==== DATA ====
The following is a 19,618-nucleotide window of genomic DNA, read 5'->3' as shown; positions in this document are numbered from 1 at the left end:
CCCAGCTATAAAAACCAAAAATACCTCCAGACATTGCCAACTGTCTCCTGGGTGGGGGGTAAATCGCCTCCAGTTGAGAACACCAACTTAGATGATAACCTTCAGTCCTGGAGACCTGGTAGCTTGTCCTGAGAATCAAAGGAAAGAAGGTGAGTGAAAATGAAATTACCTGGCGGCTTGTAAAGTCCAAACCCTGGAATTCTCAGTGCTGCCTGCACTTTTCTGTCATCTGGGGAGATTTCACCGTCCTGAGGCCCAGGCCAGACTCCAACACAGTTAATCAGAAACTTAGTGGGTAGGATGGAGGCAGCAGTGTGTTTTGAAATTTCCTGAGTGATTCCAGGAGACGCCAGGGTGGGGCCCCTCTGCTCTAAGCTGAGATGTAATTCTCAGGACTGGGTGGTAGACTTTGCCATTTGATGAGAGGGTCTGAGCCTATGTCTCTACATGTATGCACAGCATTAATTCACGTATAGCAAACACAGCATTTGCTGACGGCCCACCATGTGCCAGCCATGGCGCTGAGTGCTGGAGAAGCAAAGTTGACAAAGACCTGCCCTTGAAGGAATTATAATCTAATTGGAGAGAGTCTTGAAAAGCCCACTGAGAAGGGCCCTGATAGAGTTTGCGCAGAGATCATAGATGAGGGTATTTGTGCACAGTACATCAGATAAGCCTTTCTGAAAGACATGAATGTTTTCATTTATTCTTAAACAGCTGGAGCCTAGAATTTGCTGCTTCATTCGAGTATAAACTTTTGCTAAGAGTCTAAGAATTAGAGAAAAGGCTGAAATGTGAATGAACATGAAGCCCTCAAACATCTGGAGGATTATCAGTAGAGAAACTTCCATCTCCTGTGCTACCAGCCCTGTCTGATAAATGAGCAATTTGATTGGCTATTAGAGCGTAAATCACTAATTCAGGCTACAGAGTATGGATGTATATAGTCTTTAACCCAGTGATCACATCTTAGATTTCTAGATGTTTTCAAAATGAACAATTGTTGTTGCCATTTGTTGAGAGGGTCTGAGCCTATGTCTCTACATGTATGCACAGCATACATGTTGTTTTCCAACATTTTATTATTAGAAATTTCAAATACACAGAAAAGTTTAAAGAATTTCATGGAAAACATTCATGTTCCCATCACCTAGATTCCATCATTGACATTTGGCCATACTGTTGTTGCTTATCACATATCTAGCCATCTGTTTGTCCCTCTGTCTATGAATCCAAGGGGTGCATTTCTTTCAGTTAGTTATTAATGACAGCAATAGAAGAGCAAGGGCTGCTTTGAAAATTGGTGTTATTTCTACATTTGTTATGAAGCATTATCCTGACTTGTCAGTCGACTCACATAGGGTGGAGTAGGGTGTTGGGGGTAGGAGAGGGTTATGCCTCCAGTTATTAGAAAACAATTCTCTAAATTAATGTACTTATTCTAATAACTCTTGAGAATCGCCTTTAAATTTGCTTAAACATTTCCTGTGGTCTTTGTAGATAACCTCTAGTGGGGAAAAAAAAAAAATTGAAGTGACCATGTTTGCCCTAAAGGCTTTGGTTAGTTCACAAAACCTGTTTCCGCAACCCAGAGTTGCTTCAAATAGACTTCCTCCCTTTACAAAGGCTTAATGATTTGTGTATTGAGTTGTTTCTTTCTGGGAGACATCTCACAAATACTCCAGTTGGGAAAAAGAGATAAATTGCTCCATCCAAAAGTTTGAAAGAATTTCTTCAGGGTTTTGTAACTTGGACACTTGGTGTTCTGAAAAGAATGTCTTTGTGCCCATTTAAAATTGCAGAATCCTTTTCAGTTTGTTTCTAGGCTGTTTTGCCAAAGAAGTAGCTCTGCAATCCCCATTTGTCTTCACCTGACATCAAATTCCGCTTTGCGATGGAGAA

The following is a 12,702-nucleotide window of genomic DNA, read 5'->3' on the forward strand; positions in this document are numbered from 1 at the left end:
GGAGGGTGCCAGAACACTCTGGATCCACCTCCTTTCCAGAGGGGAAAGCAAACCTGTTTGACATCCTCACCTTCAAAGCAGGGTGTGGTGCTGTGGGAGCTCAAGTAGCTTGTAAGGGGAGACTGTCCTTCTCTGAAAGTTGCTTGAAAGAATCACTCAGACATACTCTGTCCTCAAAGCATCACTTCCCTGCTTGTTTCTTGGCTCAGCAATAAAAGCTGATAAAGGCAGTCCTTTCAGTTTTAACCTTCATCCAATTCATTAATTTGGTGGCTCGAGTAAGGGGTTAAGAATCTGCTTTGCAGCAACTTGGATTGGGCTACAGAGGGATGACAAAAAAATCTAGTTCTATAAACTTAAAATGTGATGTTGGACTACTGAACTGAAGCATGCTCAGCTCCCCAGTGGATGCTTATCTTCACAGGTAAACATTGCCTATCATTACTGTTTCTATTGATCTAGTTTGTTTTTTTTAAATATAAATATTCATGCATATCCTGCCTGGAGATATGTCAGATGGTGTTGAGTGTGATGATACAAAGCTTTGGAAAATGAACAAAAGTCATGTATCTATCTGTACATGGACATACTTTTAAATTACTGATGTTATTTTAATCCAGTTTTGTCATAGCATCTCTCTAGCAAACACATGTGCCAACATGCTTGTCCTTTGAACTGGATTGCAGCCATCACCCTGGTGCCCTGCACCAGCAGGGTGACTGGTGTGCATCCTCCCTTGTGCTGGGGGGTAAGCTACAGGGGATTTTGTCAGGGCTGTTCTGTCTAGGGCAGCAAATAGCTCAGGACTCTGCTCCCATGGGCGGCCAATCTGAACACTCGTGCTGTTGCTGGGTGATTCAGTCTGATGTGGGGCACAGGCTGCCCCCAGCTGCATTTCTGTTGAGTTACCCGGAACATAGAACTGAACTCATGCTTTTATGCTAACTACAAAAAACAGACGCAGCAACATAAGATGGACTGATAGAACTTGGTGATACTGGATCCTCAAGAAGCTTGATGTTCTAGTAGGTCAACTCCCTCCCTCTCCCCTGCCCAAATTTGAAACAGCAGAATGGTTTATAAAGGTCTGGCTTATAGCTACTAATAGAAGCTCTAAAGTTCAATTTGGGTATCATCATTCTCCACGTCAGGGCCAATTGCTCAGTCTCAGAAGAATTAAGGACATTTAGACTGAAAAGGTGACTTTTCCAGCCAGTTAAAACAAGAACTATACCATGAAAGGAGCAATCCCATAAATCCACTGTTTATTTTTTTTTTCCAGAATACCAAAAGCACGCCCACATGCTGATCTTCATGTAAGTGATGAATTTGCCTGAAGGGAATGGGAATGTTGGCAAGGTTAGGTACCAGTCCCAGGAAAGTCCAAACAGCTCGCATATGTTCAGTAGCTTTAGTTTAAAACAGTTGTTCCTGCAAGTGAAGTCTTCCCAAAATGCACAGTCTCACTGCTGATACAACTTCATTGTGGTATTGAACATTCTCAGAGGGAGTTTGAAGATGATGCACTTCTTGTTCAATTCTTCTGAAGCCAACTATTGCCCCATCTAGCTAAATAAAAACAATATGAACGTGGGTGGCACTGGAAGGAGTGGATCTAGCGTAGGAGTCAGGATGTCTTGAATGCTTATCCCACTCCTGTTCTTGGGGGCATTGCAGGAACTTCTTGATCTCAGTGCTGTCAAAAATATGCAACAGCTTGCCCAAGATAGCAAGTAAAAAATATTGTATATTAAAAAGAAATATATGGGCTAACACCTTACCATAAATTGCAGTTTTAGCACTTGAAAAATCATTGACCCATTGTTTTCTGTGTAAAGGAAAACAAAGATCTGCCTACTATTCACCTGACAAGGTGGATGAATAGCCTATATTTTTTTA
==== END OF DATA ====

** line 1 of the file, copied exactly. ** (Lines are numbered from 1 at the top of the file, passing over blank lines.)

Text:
The following is a 19,618-nucleotide window of genomic DNA, read 5'->3' as shown; positions in this document are numbered from 1 at the left end: